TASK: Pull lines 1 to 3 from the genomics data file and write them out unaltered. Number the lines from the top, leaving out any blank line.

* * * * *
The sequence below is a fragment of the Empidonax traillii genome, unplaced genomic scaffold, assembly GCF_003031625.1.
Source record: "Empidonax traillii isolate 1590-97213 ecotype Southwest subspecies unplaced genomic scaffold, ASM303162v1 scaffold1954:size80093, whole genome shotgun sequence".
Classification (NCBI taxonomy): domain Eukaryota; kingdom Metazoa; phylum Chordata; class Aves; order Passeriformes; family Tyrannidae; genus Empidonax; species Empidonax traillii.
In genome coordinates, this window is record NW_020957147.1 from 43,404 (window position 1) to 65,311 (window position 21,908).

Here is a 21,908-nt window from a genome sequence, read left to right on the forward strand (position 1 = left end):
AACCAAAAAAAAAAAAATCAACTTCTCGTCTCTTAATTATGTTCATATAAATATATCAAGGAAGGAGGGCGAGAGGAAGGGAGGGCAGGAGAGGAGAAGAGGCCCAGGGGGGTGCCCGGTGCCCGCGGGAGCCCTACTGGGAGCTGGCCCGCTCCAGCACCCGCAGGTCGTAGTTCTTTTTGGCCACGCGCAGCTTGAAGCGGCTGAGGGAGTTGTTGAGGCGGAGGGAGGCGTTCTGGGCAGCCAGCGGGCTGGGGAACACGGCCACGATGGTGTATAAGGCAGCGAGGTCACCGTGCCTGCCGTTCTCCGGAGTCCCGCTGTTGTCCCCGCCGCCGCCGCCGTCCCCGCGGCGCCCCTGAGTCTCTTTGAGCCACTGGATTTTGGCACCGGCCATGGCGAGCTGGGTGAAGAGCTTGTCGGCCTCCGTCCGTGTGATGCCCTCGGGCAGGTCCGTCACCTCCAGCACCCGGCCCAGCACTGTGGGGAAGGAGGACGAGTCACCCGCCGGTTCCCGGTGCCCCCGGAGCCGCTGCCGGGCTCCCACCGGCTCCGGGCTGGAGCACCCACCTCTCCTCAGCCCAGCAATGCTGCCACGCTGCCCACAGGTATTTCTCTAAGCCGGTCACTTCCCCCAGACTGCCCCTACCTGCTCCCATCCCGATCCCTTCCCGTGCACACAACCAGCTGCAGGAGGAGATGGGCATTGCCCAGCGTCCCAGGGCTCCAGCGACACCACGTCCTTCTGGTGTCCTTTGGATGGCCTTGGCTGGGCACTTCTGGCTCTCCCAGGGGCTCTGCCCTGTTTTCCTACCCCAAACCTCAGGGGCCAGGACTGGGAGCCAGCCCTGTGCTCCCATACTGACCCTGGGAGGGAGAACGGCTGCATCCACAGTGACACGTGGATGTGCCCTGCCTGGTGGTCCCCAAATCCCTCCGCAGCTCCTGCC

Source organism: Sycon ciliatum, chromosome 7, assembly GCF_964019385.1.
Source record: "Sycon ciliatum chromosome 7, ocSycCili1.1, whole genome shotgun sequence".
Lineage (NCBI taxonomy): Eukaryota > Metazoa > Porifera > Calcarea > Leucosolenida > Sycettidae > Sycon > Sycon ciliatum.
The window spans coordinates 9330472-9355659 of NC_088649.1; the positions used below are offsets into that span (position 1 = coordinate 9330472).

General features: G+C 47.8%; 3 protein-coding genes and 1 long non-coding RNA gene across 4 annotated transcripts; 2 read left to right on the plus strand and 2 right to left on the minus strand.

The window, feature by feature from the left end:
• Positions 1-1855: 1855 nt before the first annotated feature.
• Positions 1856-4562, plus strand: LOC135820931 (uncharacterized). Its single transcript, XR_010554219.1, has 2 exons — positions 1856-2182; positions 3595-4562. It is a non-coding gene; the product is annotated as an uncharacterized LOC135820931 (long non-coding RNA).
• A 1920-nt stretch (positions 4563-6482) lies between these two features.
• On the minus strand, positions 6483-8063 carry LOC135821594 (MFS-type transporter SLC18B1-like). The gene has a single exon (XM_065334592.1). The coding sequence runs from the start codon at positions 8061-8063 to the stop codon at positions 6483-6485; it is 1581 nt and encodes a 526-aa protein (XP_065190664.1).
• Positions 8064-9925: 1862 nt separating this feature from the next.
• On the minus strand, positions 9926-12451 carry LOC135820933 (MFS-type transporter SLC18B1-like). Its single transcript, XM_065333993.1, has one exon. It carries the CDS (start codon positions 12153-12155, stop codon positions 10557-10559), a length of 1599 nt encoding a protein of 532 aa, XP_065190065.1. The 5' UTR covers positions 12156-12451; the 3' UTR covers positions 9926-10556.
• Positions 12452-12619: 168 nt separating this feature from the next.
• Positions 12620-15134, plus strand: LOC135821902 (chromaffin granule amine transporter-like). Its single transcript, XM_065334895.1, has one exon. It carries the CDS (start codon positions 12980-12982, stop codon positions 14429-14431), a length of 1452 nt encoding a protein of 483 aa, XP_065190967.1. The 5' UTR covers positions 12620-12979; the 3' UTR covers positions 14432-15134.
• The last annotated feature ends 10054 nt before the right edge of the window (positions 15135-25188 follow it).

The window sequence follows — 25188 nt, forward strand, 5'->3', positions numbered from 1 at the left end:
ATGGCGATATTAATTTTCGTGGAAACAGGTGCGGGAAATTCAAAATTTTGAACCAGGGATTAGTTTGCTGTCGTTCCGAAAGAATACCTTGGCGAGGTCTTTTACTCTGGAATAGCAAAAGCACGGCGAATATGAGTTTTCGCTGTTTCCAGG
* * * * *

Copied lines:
The sequence below is a fragment of the Empidonax traillii genome, unplaced genomic scaffold, assembly GCF_003031625.1.
Source record: "Empidonax traillii isolate 1590-97213 ecotype Southwest subspecies unplaced genomic scaffold, ASM303162v1 scaffold1954:size80093, whole genome shotgun sequence".
Classification (NCBI taxonomy): domain Eukaryota; kingdom Metazoa; phylum Chordata; class Aves; order Passeriformes; family Tyrannidae; genus Empidonax; species Empidonax traillii.